In 2001 the artist David Buckland created the Cape Farewell project to instigate a cultural response to climate change. Cape Farewell is now an international not-for-profit programme based in the Science Museum’s Dana Centre in London and with a North American foundation based at the MaRS centre in Toronto.

It is an artist led organisation, founded and directed by artist David Buckland. Since the project began, many artists have been invited to join the expeditions to the Arctic and to work within the project on the ongoing programme of exhibitions and events. The project offer a unique route for artist development and every artist that has so far journeyed with Cape Farewell has been inspired to create work.These invitations are always personal and made to artists who Cape Farewell trust and admire.

It works also in partnership with scientific and cultural institutions to deliver an innovative climate programme of public engagement. It uses the notion of expedition – Arctic, Island, Urban and Conceptual – to interrogate the scientific, social and economic realities that lead to climate disruption, and to inspire the creation of climate focused art which is disseminated across a range of platforms – exhibitions, festivals, publications, digital media and film.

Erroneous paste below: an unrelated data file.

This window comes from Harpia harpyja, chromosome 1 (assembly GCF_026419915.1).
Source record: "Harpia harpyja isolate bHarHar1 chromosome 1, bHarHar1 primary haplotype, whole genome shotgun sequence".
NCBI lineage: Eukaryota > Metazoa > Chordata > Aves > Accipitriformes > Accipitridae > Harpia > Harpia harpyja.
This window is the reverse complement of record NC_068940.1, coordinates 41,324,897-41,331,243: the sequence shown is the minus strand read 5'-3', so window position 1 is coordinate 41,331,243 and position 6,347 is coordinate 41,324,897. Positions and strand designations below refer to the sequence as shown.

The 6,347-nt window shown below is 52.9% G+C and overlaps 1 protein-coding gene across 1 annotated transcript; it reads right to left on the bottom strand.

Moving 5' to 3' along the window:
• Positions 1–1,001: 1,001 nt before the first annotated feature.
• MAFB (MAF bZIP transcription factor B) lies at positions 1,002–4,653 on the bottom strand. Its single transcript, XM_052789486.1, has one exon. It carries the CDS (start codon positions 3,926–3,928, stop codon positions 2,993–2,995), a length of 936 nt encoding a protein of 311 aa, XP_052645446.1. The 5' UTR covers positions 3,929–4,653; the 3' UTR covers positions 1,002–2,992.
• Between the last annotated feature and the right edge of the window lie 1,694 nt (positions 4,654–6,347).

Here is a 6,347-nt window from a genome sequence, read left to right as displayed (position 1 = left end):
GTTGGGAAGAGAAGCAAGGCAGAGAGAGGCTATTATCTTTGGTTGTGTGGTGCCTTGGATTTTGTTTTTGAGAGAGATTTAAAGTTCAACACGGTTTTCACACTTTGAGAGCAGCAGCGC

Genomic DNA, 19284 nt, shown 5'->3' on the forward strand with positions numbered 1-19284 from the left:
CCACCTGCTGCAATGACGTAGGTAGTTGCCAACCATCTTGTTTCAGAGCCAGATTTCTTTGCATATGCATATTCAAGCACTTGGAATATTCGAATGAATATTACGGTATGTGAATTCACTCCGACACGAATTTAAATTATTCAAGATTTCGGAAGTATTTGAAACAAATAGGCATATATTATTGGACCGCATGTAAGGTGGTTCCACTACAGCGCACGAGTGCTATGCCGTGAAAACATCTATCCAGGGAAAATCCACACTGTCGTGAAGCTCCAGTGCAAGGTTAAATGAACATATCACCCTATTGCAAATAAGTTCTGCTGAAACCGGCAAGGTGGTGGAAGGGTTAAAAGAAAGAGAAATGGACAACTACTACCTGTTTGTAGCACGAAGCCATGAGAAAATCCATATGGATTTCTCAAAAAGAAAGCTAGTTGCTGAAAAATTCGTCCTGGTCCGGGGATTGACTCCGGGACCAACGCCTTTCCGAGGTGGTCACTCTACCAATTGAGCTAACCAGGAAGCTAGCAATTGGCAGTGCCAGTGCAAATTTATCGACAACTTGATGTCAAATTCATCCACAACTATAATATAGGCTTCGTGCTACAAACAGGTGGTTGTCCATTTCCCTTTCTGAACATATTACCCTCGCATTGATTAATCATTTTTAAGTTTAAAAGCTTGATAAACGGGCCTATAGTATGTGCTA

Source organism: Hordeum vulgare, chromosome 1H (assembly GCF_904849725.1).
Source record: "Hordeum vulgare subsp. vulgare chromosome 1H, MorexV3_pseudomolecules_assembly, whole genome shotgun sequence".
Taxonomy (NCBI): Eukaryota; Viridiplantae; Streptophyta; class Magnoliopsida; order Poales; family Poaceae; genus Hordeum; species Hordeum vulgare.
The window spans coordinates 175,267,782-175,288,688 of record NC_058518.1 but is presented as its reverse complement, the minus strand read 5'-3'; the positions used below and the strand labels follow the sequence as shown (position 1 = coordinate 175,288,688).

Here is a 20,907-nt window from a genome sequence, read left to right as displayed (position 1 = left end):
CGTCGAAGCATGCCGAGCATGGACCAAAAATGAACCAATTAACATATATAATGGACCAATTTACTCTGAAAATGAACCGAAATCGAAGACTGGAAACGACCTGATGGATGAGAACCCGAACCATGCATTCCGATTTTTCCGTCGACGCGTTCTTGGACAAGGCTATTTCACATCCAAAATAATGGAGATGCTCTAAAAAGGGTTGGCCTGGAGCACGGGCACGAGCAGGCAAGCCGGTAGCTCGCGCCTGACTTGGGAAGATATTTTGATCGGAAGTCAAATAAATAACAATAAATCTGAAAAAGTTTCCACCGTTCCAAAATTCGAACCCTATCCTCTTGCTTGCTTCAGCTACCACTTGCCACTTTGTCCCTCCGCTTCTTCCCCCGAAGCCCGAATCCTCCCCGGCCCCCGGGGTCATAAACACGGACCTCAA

Objectives and beneficiaries

The ambition of Cape Farewell’s seventh expedition was to inspire the creative team to respond to climate change both in the Arctic and on their return. On 25 September a group of artists, scientists, architects, comedians, musicians, playwrights, composers, engineers, film-makers and journalists journey aboard the science research vessel – Grigory Mikheev, from Kangerlussuaq to Disko Bay. The boat voyaged across the front of the Jakobshavn Glacier, one of Greenland's largest glaciers moving at a faster rate than ever before, losing 20 million tons of ice every day.

The 2008 expedition build on the important scientific and artistic research begun in 2007. In 2008, scientists from the National Oceanography Centre and the British Geological Survey concentrated on the West coast of Greenland to further explore the continuing northern ice melt. Dr Simon Boxall measured the ocean tract across the Labrador Current (for direct comparison with the 160 mile ocean tract measured in 2007) Meanwhile, Dr Carol Cotterill carried out extensive sequence stratigraphy analysis below the seabed to gain further insight into past climates, changes in sea level and the speed in which these changes can occur.

Strong points of the practice

It aims to inspire a cultural change. And to do so it use arts. Moreover, the project focus on education as a way to stimulate changes and making common people care about climate change and the remote arctic region.

Expected results and benefits for climate change adaptation and mitigation

The way that we live our lives has caused the climate to change and the solution to a potentially devastating reality has become a cultural challenge. Cape Farewell asks the best of our creative minds to respond to this challenge and to build a vision for a sustainable future.

Replicability potential of the practice

Everywhere. Art can be used everywhere as a driving force for changing.